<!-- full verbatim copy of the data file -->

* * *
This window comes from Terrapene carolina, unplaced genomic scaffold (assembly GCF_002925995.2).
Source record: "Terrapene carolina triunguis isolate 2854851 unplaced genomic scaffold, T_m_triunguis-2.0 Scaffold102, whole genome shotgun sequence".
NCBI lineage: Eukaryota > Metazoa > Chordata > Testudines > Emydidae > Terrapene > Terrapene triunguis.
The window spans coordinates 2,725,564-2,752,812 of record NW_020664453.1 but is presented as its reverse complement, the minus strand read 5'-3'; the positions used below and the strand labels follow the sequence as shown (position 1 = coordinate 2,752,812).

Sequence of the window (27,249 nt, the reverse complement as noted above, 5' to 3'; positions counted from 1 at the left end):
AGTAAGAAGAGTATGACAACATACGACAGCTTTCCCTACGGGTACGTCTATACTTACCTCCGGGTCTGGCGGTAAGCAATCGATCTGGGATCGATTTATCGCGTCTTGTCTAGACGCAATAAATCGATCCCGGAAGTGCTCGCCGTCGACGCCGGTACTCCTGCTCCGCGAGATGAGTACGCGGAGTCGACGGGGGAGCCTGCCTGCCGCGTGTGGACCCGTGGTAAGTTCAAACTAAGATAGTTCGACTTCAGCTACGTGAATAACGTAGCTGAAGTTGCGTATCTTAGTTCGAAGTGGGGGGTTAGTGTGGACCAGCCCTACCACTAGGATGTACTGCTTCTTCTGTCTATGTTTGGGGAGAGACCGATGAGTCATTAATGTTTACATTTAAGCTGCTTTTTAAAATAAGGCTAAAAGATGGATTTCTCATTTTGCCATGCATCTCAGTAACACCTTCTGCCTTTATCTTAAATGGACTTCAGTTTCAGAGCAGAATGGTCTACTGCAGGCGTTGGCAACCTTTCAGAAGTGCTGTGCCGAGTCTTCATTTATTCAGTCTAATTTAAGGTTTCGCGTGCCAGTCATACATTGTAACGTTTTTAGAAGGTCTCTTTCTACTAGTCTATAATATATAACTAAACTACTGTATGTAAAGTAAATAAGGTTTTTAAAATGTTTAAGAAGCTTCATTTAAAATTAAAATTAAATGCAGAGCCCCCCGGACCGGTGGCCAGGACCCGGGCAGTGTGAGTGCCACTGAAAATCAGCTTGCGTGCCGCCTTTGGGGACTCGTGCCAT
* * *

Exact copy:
This window comes from Terrapene carolina, unplaced genomic scaffold (assembly GCF_002925995.2).
Source record: "Terrapene carolina triunguis isolate 2854851 unplaced genomic scaffold, T_m_triunguis-2.0 Scaffold102, whole genome shotgun sequence".
NCBI lineage: Eukaryota > Metazoa > Chordata > Testudines > Emydidae > Terrapene > Terrapene triunguis.
The window spans coordinates 2,725,564-2,752,812 of record NW_020664453.1 but is presented as its reverse complement, the minus strand read 5'-3'; the positions used below and the strand labels follow the sequence as shown (position 1 = coordinate 2,752,812).

Sequence of the window (27,249 nt, the reverse complement as noted above, 5' to 3'; positions counted from 1 at the left end):
AGTAAGAAGAGTATGACAACATACGACAGCTTTCCCTACGGGTACGTCTATACTTACCTCCGGGTCTGGCGGTAAGCAATCGATCTGGGATCGATTTATCGCGTCTTGTCTAGACGCAATAAATCGATCCCGGAAGTGCTCGCCGTCGACGCCGGTACTCCTGCTCCGCGAGATGAGTACGCGGAGTCGACGGGGGAGCCTGCCTGCCGCGTGTGGACCCGTGGTAAGTTCAAACTAAGATAGTTCGACTTCAGCTACGTGAATAACGTAGCTGAAGTTGCGTATCTTAGTTCGAAGTGGGGGGTTAGTGTGGACCAGCCCTACCACTAGGATGTACTGCTTCTTCTGTCTATGTTTGGGGAGAGACCGATGAGTCATTAATGTTTACATTTAAGCTGCTTTTTAAAATAAGGCTAAAAGATGGATTTCTCATTTTGCCATGCATCTCAGTAACACCTTCTGCCTTTATCTTAAATGGACTTCAGTTTCAGAGCAGAATGGTCTACTGCAGGCGTTGGCAACCTTTCAGAAGTGCTGTGCCGAGTCTTCATTTATTCAGTCTAATTTAAGGTTTCGCGTGCCAGTCATACATTGTAACGTTTTTAGAAGGTCTCTTTCTACTAGTCTATAATATATAACTAAACTACTGTATGTAAAGTAAATAAGGTTTTTAAAATGTTTAAGAAGCTTCATTTAAAATTAAAATTAAATGCAGAGCCCCCCGGACCGGTGGCCAGGACCCGGGCAGTGTGAGTGCCACTGAAAATCAGCTTGCGTGCCGCCTTTGGGGACTCGTGCCAT